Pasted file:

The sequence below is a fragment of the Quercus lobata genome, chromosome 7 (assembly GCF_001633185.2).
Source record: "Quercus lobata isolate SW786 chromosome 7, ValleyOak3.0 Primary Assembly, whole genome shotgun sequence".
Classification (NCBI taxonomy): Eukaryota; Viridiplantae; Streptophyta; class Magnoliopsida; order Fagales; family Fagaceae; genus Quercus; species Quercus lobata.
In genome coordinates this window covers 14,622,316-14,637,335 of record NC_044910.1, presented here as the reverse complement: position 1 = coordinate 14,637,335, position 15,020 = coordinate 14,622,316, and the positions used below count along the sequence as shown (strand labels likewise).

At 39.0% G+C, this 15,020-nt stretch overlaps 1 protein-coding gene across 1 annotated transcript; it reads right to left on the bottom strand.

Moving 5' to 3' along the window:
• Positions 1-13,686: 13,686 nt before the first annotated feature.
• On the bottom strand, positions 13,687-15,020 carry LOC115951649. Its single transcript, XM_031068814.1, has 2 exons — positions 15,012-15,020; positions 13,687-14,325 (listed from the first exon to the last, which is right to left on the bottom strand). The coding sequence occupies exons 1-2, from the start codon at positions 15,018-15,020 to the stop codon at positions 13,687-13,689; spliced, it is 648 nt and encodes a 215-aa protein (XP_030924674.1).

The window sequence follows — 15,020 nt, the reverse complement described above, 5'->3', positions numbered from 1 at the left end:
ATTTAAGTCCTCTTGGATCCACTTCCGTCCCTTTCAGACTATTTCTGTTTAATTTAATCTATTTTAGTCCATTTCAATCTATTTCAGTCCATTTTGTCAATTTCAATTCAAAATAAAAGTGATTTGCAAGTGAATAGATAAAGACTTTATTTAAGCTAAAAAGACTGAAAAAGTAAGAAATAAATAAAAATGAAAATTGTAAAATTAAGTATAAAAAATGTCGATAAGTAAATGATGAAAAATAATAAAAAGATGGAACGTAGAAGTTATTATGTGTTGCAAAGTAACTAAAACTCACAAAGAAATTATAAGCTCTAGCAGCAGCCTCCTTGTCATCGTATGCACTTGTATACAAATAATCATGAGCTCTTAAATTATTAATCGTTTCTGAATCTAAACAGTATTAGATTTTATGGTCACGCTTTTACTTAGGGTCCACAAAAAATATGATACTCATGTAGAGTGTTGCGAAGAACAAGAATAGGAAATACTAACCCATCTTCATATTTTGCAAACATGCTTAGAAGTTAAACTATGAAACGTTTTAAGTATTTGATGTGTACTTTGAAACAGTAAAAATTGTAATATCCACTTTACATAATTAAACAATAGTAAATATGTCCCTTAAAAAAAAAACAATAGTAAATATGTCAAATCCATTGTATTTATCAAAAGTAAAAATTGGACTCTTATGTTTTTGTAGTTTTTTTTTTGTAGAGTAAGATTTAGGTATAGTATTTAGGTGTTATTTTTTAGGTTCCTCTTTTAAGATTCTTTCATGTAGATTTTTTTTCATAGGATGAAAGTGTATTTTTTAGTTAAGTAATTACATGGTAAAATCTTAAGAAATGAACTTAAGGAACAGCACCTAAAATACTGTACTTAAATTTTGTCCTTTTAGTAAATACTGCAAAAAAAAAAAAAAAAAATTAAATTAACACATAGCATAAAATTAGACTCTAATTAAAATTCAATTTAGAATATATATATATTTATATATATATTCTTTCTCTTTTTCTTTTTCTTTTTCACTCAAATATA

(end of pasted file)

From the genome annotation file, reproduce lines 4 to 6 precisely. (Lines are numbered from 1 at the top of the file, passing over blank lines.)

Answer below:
In genome coordinates this window covers 14,622,316-14,637,335 of record NC_044910.1, presented here as the reverse complement: position 1 = coordinate 14,637,335, position 15,020 = coordinate 14,622,316, and the positions used below count along the sequence as shown (strand labels likewise).

At 39.0% G+C, this 15,020-nt stretch overlaps 1 protein-coding gene across 1 annotated transcript; it reads right to left on the bottom strand.

Moving 5' to 3' along the window: